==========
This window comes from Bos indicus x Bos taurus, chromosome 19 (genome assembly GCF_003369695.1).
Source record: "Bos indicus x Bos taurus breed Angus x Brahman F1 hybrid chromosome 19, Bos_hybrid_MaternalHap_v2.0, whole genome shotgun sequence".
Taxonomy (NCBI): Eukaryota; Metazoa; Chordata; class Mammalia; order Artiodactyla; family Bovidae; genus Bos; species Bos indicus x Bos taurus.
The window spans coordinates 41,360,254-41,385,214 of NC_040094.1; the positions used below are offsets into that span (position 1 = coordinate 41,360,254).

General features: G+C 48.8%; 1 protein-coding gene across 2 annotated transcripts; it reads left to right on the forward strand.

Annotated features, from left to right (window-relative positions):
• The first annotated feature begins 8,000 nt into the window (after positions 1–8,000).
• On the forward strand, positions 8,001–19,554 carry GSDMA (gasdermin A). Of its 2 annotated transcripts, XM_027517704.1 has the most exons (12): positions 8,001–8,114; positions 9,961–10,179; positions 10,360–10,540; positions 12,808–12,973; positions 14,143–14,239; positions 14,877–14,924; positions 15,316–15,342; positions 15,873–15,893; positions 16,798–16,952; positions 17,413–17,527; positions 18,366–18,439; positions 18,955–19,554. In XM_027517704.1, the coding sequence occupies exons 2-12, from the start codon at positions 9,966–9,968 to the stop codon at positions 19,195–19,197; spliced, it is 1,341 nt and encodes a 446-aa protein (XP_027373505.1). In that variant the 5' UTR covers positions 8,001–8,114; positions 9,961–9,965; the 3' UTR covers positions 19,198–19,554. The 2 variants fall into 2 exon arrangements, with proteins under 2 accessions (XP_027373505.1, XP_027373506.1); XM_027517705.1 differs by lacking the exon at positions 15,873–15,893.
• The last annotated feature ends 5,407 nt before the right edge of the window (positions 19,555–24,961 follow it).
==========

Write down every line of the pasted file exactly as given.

This window comes from Bos indicus x Bos taurus, chromosome 19 (genome assembly GCF_003369695.1).
Source record: "Bos indicus x Bos taurus breed Angus x Brahman F1 hybrid chromosome 19, Bos_hybrid_MaternalHap_v2.0, whole genome shotgun sequence".
Taxonomy (NCBI): Eukaryota; Metazoa; Chordata; class Mammalia; order Artiodactyla; family Bovidae; genus Bos; species Bos indicus x Bos taurus.
The window spans coordinates 41,360,254-41,385,214 of NC_040094.1; the positions used below are offsets into that span (position 1 = coordinate 41,360,254).

General features: G+C 48.8%; 1 protein-coding gene across 2 annotated transcripts; it reads left to right on the forward strand.

Annotated features, from left to right (window-relative positions):
• The first annotated feature begins 8,000 nt into the window (after positions 1–8,000).
• On the forward strand, positions 8,001–19,554 carry GSDMA (gasdermin A). Of its 2 annotated transcripts, XM_027517704.1 has the most exons (12): positions 8,001–8,114; positions 9,961–10,179; positions 10,360–10,540; positions 12,808–12,973; positions 14,143–14,239; positions 14,877–14,924; positions 15,316–15,342; positions 15,873–15,893; positions 16,798–16,952; positions 17,413–17,527; positions 18,366–18,439; positions 18,955–19,554. In XM_027517704.1, the coding sequence occupies exons 2-12, from the start codon at positions 9,966–9,968 to the stop codon at positions 19,195–19,197; spliced, it is 1,341 nt and encodes a 446-aa protein (XP_027373505.1). In that variant the 5' UTR covers positions 8,001–8,114; positions 9,961–9,965; the 3' UTR covers positions 19,198–19,554. The 2 variants fall into 2 exon arrangements, with proteins under 2 accessions (XP_027373505.1, XP_027373506.1); XM_027517705.1 differs by lacking the exon at positions 15,873–15,893.
• The last annotated feature ends 5,407 nt before the right edge of the window (positions 19,555–24,961 follow it).